Jonathan Z. Cannon demonstrates that from the 1960s onward, the Court’s rulings on such legal issues as federalism, landowners’ rights, standing, and the scope of regulatory authority have reflected deep-seated cultural differences brought out by the mass movement to protect the environment. In the early years, environmentalists won some important victories, such as the Supreme Court’s 1973 decision allowing them to sue against barriers to recycling. But over time the Court has become more skeptical of their claims and more solicitous of values embodied in private property rights, technological mastery and economic growth, and limited government.
Today, facing the looming threat of global warming, environmentalists struggle to break through a cultural stalemate that threatens their goals. Cannon describes the current ferment in the movement, and chronicles efforts to broaden its cultural appeal while staying connected to its historical roots, and to ideas of nature that have been the source of its distinctive energy and purpose.A few blurbs:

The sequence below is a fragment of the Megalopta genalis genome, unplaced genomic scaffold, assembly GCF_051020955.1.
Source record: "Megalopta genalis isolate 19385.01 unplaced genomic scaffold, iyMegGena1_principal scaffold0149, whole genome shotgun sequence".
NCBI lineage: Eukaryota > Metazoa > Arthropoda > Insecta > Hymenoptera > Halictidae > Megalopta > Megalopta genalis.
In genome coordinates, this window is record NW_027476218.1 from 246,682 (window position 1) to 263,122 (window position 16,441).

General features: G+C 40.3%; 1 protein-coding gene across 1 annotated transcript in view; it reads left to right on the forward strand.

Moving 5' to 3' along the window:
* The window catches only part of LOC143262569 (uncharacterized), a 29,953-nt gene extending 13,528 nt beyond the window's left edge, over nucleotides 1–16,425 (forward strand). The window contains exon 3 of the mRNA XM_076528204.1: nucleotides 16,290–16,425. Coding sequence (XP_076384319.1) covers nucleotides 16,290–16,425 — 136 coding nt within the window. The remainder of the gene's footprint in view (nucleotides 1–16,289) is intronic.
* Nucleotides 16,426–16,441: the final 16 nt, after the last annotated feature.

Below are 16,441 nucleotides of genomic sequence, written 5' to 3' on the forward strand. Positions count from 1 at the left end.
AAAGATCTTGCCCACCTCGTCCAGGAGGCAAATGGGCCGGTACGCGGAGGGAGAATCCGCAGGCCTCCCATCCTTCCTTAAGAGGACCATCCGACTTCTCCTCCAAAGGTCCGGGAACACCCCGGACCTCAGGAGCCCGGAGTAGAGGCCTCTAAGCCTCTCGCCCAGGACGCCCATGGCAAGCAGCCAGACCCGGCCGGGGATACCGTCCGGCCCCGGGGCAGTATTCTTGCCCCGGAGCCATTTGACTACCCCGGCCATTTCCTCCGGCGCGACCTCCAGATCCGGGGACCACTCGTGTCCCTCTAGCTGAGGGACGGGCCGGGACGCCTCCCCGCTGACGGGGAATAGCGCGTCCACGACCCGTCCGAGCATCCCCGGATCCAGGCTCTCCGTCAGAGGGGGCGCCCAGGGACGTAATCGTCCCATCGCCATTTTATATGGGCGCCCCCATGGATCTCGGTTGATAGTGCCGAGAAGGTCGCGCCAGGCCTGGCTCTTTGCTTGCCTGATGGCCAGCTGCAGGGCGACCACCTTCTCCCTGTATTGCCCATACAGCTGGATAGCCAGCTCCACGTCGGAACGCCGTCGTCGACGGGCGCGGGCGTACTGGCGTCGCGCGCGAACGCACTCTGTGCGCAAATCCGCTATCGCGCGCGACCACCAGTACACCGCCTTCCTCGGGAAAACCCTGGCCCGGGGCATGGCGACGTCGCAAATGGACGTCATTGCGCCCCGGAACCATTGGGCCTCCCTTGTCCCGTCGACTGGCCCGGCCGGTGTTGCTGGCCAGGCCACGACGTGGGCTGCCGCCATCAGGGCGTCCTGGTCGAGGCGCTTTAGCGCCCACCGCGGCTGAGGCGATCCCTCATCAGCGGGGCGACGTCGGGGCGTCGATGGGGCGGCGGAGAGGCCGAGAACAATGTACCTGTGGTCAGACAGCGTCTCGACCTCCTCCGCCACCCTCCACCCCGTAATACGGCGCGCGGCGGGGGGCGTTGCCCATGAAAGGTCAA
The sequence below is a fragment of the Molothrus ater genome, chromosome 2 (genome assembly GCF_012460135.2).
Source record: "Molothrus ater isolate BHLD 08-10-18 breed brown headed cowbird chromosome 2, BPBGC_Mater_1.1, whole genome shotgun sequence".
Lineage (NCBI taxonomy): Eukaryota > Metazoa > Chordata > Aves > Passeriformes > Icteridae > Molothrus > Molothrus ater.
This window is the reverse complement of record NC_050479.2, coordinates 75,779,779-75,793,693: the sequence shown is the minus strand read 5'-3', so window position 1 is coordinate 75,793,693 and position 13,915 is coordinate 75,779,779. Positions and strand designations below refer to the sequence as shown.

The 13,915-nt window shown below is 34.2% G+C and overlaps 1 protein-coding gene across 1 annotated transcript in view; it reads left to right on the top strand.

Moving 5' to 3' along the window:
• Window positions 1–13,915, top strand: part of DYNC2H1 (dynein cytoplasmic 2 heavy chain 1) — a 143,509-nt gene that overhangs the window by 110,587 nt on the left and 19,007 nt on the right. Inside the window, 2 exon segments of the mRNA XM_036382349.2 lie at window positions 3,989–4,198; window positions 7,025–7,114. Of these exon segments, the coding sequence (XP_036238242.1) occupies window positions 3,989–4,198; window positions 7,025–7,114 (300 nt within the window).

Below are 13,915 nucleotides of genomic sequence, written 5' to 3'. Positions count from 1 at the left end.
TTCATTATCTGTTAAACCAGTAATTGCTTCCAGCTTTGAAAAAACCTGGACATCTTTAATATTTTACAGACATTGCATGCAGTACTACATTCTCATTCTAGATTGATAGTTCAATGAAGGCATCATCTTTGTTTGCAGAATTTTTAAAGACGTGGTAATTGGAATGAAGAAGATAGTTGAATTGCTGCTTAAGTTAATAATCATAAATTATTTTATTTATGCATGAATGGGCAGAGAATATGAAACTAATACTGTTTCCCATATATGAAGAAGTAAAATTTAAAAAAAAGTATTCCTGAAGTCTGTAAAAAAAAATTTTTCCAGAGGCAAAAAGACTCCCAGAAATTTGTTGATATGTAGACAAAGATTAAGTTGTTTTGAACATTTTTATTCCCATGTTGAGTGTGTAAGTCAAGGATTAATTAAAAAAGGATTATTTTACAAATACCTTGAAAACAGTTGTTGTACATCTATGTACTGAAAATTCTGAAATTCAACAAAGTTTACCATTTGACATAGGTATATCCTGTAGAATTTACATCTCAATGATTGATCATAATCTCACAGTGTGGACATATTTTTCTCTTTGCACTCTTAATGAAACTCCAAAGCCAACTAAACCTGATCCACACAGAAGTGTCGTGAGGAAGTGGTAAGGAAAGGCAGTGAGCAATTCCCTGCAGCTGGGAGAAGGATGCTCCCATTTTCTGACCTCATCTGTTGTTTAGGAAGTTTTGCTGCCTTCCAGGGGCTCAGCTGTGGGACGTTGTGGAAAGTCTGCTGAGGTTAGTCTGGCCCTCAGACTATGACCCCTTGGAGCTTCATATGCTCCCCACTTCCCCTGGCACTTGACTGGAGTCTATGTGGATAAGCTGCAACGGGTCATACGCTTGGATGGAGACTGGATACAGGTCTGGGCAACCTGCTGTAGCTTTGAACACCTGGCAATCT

"A remarkable and important book. Cannon approaches environmental law as both legal expert and humanist, seeking always the broad cultural context in which to view the Supreme Court’s uncertain ecological jurisprudence. He is an intent and perceptive reader of the Court’s decisions and what goes into them. He is also a fluent and convincing writer. Environment in the Balance will be widely read and largely influential.”—Peter Brooks, Princeton University
More information, including the TOC, is available here.
“Highly persuasive and insightful. Cannon reveals how the Supreme Court’s opinions reflect a larger culture war over environmentalism in American society. The scope and depth of his analysis is remarkable, and it allows him to offer a series of lessons for environmentalists hoping to meet the challenges of the future.”—Daniel Farber, University of California, Berkeley